Backlash Against Amazon Price Check Builds Steam
What customers may see as an opportunity to trim a little off their holiday shopping expenditures, Sen. Olympia Snowe views as "an attack on Main Street businesses." A promotion tied to Amazon's Price Check app not only lets shoppers compare its pricing to that of products on local store shelves, but also offers an additional discount to those who opt to make their purchases online instead of at the cash register.
A backlash is growing against an app designed to help consumers scope out products at local stores, compare them to similar goods on Amazon -- and then leave the stores empty-handed to make their actual purchases online.
Critics of the app, called "Amazon Price Check," include brick-and-mortar retailers and Maine Sen. Olympia Snowe.
Of course, Amazon has always competed on prices, and consumers are becoming adept at using their smartphones to comparison shop for the best deal.
Amazon's Aggressive Tactics
One thing critics find particularly galling is the deal Amazon is offering consumers on Saturday: Anyone who checks a price while shopping in a physical store will get an additional 5% percent discount off Amazon's price on up to three qualifying products in certain categories, such as electronics, toys, sporting goods and music.
That was too much for Snowe, who said what Amazon was really doing was just "incentivizing consumers to spy on local shops."
The Retail Industry Leaders Association also took issue with the app, pointing to Amazon's already lopsided advantage because it does not collect sales taxes from the vast majority of its online consumers.
Amazon did not respond to our request to comment for this story.
It is not surprising that Snowe spoke out against the app, David Johnson, principal of Strategic Vision, told the E-Commerce Times. "She is running for re-election next year and for a long-standing incumbent is surprisingly vulnerable."
Maine is a rural state that prides itself on its small business operations and fierce independence, he added. "Taking on Amazon in this way was almost a foregone conclusion."
Still, an elected official objecting to a free market -- and perfectly legal -- sales campaign raises some hackles. As do the retailers' complaints about Amazon's unfair advantage.
"Doesn't every consumer have a right to find the best possible prices out there?" asked Service Quality Institute President John Tschohl.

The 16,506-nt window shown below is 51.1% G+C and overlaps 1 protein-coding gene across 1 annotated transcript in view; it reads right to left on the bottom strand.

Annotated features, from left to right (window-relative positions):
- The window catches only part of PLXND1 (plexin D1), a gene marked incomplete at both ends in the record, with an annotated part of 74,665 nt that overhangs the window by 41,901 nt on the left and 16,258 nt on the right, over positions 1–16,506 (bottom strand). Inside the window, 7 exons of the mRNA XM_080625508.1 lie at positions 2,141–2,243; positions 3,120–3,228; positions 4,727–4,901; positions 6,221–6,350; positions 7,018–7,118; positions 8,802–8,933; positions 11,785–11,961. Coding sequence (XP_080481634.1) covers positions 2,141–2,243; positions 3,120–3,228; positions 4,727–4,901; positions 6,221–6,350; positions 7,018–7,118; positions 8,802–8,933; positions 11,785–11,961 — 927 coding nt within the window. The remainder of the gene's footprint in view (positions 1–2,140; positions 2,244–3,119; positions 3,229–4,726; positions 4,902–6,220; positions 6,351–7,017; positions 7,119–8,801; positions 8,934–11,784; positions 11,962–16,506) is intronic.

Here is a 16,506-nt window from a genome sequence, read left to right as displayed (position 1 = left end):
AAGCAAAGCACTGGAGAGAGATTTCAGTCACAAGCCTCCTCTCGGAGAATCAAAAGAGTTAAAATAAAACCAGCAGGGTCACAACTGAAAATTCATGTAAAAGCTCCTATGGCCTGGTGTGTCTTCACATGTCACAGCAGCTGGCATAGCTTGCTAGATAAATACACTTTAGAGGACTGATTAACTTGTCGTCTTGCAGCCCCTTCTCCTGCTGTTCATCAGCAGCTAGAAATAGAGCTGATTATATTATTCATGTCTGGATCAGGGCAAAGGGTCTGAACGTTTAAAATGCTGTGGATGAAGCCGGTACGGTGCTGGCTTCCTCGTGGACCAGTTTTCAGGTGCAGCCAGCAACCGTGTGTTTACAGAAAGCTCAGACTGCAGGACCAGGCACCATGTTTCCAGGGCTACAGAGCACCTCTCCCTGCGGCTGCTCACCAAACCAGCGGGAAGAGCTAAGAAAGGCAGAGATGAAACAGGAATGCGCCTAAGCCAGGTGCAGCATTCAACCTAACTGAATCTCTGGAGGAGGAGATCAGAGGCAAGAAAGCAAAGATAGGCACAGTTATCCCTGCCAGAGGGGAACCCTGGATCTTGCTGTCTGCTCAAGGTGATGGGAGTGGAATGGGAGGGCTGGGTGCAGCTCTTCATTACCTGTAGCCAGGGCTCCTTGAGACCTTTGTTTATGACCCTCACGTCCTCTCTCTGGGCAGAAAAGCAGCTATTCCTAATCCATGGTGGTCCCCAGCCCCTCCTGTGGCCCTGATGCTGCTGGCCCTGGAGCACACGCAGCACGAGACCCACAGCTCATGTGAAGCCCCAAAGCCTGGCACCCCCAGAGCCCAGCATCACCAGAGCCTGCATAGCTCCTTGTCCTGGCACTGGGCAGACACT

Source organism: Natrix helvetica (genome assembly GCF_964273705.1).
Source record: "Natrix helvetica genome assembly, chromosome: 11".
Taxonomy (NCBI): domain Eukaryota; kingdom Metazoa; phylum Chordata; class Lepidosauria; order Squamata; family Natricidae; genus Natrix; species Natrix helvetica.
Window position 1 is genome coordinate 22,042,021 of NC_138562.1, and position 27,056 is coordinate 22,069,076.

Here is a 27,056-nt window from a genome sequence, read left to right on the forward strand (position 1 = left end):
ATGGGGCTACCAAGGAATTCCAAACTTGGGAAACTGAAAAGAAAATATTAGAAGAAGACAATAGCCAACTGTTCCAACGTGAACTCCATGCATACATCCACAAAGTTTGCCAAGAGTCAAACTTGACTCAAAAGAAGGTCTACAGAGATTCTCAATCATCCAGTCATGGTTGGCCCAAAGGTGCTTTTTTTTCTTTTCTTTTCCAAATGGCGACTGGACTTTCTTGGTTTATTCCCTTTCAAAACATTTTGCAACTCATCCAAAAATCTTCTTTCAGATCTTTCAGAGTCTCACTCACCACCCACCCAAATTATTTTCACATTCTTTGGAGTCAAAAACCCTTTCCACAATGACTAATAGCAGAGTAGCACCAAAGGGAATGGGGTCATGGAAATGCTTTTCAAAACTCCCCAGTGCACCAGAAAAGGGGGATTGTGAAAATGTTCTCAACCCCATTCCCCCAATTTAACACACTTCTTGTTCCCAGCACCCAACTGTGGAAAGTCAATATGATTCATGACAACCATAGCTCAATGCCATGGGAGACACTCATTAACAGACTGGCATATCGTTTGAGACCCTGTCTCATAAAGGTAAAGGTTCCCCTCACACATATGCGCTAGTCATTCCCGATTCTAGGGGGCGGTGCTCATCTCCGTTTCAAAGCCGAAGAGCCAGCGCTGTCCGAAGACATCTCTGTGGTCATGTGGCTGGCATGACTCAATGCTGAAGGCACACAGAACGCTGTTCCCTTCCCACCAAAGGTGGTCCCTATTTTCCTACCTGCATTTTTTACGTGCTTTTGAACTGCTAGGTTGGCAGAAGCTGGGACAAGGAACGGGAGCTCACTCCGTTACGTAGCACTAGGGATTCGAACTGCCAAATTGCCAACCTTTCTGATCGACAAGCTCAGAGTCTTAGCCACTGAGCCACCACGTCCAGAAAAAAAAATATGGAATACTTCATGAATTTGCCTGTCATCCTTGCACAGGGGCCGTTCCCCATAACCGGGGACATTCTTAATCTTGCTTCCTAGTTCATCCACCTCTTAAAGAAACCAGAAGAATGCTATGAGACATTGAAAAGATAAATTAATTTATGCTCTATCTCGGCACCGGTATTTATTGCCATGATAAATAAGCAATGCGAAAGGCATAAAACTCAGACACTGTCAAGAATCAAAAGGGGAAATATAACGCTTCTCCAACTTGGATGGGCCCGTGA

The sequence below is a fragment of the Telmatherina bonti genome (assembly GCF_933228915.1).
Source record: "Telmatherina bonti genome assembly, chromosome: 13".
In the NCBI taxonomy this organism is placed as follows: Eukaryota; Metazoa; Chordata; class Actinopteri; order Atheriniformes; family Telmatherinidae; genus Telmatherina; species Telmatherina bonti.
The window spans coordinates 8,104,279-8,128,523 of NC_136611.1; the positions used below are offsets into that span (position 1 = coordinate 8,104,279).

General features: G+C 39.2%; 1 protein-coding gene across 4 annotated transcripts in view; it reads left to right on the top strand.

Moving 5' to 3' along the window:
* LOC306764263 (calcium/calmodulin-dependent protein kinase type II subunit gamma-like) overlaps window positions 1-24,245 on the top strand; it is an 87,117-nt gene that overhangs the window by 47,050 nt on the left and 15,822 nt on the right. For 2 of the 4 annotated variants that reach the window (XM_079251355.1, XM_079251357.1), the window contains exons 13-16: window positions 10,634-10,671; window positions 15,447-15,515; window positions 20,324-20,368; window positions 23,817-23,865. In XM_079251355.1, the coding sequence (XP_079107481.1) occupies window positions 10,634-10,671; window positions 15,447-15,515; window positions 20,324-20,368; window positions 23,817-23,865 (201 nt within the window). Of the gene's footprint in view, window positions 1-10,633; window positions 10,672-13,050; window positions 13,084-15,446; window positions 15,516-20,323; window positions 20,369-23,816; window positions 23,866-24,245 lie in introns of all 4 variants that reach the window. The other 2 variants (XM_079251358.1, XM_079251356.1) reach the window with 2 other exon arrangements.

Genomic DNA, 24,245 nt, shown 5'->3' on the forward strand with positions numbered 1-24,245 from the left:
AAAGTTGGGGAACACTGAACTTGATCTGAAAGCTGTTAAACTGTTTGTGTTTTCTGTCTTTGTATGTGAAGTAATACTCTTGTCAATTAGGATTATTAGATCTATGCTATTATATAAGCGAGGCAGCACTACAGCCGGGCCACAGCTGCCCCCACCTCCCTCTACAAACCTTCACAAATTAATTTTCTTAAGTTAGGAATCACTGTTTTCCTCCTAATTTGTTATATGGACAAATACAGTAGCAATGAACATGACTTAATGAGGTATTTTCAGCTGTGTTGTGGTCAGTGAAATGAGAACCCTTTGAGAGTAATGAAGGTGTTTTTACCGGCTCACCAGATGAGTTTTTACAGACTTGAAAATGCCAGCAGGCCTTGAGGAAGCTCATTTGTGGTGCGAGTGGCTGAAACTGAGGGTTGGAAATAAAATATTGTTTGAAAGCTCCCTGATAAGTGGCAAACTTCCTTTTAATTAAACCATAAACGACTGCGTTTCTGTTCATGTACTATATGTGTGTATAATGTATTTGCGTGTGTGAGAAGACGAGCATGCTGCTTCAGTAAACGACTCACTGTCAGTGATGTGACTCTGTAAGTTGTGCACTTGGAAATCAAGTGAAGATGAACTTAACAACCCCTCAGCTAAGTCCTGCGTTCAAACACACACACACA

"Companies need to realize they are playing on a global level now and need to provide not only the best prices, but the best level of service," he told the E-Commerce Times.
Snowe's office did not respond to our request to comment for this story.
New Era of Mobile Competition
It's likely that consumers will only step up their mobile price comparison practices as they replace their feature phones with smartphones, and apps like Amazon's Price Check become ubiquitous.
"This is an inevitability for the industry -- smartphones eliminate information asymmetries on pricing, and right while the customer is in the store at the moment of purchase decision," Steven Kramer, president of Hybris North America, told the E-Commerce Times.
"Fighting it won't help -- just like fighting digital downloading of music didn't help the record labels," he said. "If it's not Amazon, it will be someone else, so retailers need to neutralize it by adding more value to the customers' experience rather than fight it."
In fact, an era of mobilized consumers can present as much of an opportunity to brick-and-mortar retailers as it does for Amazon, noted Kramer.
They should embrace multichannel retailing, for example, he suggested, offering their own mobile apps.
"It's on them to come up with an in-store experience with a multichannel aspect in the store that neutralizes any price advantage Amazon has," Kramer maintained.
Retailers also need to shift from a "we sell to the customer" mindset to a "we partner with the customer in solving their problem or meeting their needs," he suggested.
"The difference between these two approaches is relevance, embracing information sharing and integrating the online/offline shopping experience," Kramer explained. "If brick-and-mortar retailers can add value to the customers' shopping experience in the form of examples like pushing relevant and personalized offers to the consumers' smartphones while they walk the aisles, or offering multichannel fulfillment options such as buy online/pick up in store, they can effectively neutralize Amazon's price advantage.
"Brick and mortar retailers have a huge advantage over Amazon with their stores," he continued, "but they have to offer a multichannel shopping experience that partners with the customer in solving their problem. If they provide this, their experience will best any price advantage Amazon may have."